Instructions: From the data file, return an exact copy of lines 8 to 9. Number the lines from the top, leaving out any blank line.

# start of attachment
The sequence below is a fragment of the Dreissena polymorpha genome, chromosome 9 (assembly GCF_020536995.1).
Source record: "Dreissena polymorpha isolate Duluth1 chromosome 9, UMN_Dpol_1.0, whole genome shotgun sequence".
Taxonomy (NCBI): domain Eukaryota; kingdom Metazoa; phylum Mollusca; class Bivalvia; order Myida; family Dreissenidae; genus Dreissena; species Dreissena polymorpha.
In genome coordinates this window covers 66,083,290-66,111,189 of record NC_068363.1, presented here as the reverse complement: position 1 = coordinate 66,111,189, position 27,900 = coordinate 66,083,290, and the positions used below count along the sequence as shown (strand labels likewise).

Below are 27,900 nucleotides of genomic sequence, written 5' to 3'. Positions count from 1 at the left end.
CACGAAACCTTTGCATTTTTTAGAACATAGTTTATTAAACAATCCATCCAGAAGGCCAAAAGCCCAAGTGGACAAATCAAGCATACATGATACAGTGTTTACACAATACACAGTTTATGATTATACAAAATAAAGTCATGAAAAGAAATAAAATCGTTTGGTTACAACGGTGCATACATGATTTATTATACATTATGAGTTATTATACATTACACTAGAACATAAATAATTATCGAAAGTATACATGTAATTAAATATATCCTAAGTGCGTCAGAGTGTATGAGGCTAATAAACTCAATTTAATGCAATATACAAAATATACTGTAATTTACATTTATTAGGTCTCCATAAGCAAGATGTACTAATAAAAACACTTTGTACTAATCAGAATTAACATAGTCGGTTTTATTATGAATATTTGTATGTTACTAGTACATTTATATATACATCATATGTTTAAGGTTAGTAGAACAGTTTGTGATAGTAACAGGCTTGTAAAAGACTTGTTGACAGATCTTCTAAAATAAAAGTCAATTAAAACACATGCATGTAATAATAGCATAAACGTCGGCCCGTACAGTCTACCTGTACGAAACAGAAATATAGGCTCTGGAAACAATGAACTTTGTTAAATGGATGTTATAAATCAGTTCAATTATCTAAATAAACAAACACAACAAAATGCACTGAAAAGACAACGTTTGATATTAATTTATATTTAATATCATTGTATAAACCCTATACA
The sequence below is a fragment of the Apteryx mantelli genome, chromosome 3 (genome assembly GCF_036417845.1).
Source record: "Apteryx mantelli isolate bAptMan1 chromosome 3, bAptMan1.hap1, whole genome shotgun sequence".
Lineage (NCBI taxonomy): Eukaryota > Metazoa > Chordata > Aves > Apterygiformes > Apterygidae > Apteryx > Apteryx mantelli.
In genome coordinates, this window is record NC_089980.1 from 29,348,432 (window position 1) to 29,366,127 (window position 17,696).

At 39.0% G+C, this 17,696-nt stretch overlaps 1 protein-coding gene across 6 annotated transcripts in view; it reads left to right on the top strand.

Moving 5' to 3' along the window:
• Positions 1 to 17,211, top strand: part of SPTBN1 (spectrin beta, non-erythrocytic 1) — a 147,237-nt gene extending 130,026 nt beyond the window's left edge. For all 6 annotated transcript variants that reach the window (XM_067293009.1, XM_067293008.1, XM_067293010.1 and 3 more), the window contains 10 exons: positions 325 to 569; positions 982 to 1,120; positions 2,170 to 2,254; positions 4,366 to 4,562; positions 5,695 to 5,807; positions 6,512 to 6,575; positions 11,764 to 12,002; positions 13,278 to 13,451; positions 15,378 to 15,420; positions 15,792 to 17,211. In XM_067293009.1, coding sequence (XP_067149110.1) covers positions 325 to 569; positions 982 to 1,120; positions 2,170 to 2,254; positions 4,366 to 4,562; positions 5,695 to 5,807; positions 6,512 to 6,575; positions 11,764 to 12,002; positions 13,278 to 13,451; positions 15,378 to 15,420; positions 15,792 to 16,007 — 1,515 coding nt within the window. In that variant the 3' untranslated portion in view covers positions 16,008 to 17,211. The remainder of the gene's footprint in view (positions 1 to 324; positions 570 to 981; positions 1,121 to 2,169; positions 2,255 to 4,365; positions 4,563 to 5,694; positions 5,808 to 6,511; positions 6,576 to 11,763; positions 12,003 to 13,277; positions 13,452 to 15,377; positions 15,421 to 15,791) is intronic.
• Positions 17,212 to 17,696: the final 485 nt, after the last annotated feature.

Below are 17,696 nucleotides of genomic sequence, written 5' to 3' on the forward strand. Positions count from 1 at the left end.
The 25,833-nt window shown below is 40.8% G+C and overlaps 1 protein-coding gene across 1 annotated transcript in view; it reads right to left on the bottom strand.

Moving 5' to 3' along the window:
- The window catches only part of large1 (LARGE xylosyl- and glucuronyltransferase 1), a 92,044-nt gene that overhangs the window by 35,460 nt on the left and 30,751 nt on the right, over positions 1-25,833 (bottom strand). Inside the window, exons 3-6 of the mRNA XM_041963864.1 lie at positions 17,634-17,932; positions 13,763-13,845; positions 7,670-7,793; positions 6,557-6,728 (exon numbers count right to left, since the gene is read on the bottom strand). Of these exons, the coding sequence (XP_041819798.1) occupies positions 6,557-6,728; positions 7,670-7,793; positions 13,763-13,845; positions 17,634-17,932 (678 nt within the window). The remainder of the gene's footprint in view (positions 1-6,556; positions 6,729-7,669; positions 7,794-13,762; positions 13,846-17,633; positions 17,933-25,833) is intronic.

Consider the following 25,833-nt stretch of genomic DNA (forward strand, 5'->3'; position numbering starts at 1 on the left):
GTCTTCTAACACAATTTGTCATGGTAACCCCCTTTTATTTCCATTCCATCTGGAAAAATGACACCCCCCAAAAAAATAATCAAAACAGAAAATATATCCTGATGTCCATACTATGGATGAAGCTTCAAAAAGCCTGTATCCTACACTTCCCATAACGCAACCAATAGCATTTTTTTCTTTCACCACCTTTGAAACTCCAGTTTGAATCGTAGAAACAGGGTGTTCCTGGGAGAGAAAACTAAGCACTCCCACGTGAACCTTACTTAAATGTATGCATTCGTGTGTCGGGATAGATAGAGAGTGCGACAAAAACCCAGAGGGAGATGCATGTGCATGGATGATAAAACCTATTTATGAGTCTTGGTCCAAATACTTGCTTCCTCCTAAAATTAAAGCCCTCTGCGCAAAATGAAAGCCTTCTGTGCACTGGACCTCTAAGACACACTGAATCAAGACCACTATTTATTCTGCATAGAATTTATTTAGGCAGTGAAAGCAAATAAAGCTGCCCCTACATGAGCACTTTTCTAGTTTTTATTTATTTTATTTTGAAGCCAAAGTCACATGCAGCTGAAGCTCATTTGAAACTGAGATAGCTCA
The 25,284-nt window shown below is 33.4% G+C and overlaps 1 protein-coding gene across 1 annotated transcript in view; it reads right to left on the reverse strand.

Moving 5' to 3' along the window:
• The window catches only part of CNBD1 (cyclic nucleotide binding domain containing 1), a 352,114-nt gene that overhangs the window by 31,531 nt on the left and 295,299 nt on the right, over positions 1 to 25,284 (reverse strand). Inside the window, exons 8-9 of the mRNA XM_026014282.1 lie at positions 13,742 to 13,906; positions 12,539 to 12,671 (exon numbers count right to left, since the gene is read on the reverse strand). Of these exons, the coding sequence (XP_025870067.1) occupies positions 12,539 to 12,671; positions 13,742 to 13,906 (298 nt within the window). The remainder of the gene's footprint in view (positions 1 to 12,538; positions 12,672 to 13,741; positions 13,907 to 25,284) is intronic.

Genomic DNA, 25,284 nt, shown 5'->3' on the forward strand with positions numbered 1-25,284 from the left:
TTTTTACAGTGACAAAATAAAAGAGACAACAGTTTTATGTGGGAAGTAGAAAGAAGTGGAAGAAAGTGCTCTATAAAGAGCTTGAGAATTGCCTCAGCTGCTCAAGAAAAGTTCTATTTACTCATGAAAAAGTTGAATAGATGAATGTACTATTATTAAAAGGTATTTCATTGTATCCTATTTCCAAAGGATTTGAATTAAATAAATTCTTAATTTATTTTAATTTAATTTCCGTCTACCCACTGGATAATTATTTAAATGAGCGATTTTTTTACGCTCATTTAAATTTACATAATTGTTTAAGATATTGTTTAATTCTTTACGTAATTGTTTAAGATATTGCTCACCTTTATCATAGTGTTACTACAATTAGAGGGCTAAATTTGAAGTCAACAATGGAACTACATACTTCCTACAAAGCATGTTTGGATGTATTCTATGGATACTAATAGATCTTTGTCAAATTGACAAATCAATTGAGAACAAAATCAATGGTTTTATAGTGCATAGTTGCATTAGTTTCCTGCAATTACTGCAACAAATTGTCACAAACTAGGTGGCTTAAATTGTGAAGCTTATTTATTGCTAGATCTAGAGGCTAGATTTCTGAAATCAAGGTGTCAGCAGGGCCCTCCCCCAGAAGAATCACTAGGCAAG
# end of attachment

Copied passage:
Source record: "Apteryx mantelli isolate bAptMan1 chromosome 3, bAptMan1.hap1, whole genome shotgun sequence".
Lineage (NCBI taxonomy): Eukaryota > Metazoa > Chordata > Aves > Apterygiformes > Apterygidae > Apteryx > Apteryx mantelli.